It’s tough to swallow, but it’s a dose of truth serum. Reading your bio adds no value to your presentation. Here’s what to do instead …
It’s a standard to which we’ve become accustomed — a moderator reads the speaker’s bio in an effort to get the audience hyped and in an attempt to lend credibility to the person who’s about to take to the stage.
It’s a waste. (Truth serum is comin’ at you!)
First, no one really listens to the bio.
Second, reading a bio people can find online is not a good use of anyone’s time.
*Third, having your bio read to the audience does not establish your credibility.
Fourth, no one really listens to the bio.
The HUGE Mistake Presenters Make in Their Opening Words
If you continue to mess this up, then you will continue to have disinterested, disengaged audiences. But if you fix it…
Think about it. When was the last time you attended a presentation and it started just as I’ve suggested — a well-meaning moderator gets out a sheet of paper or a device and commences to reading glowing words about someone who’s lurking in the shadows, waiting to take to the microphone? What did you do?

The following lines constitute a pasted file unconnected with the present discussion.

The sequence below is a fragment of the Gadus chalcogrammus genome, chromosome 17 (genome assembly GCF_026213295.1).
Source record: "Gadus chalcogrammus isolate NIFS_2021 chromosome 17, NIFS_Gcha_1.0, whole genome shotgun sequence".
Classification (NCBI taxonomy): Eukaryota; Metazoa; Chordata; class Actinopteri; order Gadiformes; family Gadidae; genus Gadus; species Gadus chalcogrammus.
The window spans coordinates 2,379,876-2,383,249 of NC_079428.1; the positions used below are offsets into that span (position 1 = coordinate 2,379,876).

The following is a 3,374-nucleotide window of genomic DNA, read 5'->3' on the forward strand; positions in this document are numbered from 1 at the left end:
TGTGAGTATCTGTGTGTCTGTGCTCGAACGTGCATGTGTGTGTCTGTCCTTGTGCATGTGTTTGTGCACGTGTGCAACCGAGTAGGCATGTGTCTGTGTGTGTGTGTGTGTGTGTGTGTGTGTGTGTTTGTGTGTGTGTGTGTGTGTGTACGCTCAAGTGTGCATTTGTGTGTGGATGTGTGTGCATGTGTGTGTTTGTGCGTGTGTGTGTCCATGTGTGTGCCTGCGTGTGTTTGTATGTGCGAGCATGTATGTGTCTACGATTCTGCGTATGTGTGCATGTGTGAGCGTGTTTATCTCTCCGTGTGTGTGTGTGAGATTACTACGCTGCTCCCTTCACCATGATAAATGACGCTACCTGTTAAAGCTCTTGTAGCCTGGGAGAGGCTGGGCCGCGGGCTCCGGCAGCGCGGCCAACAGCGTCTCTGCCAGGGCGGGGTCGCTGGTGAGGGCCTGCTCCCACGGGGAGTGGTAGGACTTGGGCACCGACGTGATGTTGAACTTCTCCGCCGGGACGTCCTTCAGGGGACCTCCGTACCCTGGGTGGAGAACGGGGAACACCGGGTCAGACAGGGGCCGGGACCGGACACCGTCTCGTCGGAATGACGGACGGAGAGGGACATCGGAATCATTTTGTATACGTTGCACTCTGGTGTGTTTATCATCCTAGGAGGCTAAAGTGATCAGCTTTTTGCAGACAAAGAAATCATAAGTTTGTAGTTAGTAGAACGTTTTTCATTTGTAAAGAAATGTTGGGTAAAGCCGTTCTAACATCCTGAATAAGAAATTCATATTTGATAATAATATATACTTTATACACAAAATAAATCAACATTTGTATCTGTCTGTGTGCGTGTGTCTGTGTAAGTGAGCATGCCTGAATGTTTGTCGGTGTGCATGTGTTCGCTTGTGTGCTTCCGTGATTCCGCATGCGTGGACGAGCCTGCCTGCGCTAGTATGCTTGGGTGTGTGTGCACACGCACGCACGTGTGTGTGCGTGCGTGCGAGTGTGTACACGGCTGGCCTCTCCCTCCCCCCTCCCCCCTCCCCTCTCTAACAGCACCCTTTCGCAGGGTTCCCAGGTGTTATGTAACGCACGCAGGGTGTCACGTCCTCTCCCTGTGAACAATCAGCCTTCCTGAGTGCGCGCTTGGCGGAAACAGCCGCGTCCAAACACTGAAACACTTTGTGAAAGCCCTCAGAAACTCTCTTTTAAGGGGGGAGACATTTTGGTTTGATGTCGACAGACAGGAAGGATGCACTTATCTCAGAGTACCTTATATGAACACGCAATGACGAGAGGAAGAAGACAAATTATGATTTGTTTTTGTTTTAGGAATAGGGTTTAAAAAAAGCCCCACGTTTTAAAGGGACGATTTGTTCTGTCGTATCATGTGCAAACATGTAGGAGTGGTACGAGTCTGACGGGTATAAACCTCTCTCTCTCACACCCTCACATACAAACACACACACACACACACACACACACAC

Jot down notes?
Mentally check out?
My recommendation is to ask the moderator not to read your bio or an introduction at all, justifying the request with your insistence that you want to have as much time as possible to deliver your all-important message. Or you may opt to do as I’ve done and that’s just be straight-up-honest: Tell the moderator “No one listens anyway.” I’ve said that, and time and time again, I’ve had moderators whole-heartedly agree with me.
I’m not sure when I finally arrived at this decision to cut out having my bio read. It’s not because it’s not impressive. It is! But I can remember standing to the side, waiting for my turn to present, listening to the reading, thinking …
“That sounds like I’m gloating! That’s pretty tacky!”